We must think accessibility and inclusion first, and not only respond to it when a participant has to ask for assistance or struggles. As a first step, make yourself familiar with the participants after they register. Did they list any access or support needs? Consider those when planning your session. If you don’t have access to the registration directly, make sure to confirm this information with your client. Please be aware that not every participant feels comfortable registering their needs, so prepare alternatives. That will allow you to pivot on the spot. When you have to do so, make sure you do not point it out explicitly.

I made this mistake myself. In an activity I was running, there was a phase during which participants had to brainstorm on moderation cards. As I knew that one of my participants would not be able to work on their chair or the floor, I prepared a table with chairs, cards and markers. So far so good, but then I said: ‘XXX, you can work on the table if that is easier for you.’ Luckily this participant and I knew each other before the activity, so they approached me after the session. They told me that I othered them by pointing out their access need instead of creating a safe and inclusive environment. They recognised the good intent I had by providing the table option. Still, it would have been better if I would have phrased a general invitation to whoever wanted to work on a table could do so.

I will write more on inclusion and accessibility and even plan on bringing in facilitators and trainers from the disability and chronic illness community themselves. But for the moment I want to recommend to you these two resources:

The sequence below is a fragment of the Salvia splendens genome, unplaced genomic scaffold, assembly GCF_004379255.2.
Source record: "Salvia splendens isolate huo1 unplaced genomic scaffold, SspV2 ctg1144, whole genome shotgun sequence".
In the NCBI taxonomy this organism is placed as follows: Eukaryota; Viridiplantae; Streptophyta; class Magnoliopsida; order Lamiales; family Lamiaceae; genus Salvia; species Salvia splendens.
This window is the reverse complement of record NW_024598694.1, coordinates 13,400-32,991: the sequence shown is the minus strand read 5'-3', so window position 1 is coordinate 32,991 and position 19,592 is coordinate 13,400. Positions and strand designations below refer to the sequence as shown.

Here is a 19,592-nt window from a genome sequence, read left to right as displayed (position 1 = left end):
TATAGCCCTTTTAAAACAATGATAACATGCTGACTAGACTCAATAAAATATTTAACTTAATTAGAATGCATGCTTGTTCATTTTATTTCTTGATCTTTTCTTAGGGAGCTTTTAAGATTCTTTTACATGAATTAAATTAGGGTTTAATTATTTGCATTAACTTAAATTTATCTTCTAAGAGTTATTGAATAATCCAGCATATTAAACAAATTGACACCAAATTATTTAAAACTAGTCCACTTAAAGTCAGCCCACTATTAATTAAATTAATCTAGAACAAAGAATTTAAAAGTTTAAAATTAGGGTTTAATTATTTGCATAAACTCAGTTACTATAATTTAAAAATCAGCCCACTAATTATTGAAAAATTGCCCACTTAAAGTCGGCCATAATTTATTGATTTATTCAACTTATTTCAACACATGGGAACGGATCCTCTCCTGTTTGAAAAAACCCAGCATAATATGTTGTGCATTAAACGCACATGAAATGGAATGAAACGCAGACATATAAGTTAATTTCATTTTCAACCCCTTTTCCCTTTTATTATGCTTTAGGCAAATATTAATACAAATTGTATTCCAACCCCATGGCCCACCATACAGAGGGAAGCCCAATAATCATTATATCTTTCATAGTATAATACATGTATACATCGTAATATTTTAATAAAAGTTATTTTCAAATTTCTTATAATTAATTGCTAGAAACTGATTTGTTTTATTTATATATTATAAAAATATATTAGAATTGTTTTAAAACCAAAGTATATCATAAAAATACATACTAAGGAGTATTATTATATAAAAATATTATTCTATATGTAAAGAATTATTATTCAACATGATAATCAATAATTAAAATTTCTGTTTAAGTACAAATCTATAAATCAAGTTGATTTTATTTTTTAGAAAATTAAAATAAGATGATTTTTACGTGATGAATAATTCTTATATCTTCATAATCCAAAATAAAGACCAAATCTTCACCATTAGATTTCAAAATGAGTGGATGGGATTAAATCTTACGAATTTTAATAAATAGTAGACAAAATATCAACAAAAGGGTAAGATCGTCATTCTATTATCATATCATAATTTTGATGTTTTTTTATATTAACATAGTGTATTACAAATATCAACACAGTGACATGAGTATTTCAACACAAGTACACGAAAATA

Should we use it? – Acknowledge the environmental impact of workshop materials

This final one is an aspect, someone else needed to poke my nose into. During the Trans-Atlantic Youth Dialogue hosted by OXFAM Quebec for the Amplify – Youth Voices project, my team and I ran the infamous Marshmallow Challenge by Tom Wujec. For this team-building exercise, you need uncooked spaghetti and marshmallows. Each team aims to build the highest freestanding structure while also utilising masking tape and string. All the participants jumped into the challenge and had a great time coming up with ideas and adaptations. The mind-blowing moment came during the debriefing. One of the themes the youth gathered worked on was Climate Chang, and many of them reflected a lot on how their own ways of life contribute to the crisis. So, it shouldn’t have surprised us when on participant raise her hand and said: ‘How do you justify that we just wasted all that food playing a stupid game, when at the same time climate change resource scarcity all over the globe?’

To be honest, at that moment, we did not know what to answer, and I am still pondering on where I finally stand on this issue. Many of the workshop material I use are not reusable. Once you wrote on a flip-chart paper or moderation card, you cannot really use it a second time. Same goes for sticky notes which’s adhesive will try out relatively quick. As I working a lot with Visual Facilitation techniques, I create piles over piles of illustrated flip-charts. Even though I was aware of, until that day, I had not thought about the consequences.

Like all the other materials, paper waste plays a significant role in the current environmental crisis through not just deforestation and pollution, but should we stop using workshop materials in our sessions entirely? Asking this question today, I would say no. There is much more to the use of workshop materials than the environmental impact. It also has immense social and educational implications, by inviting cooperation, allowing visual learning and supporting accessibility. I think those facts as mentioned above, outweigh the environmental consequence right now. Nevertheless, we should have it in mind when making decisions and look for alternatives or adaptations.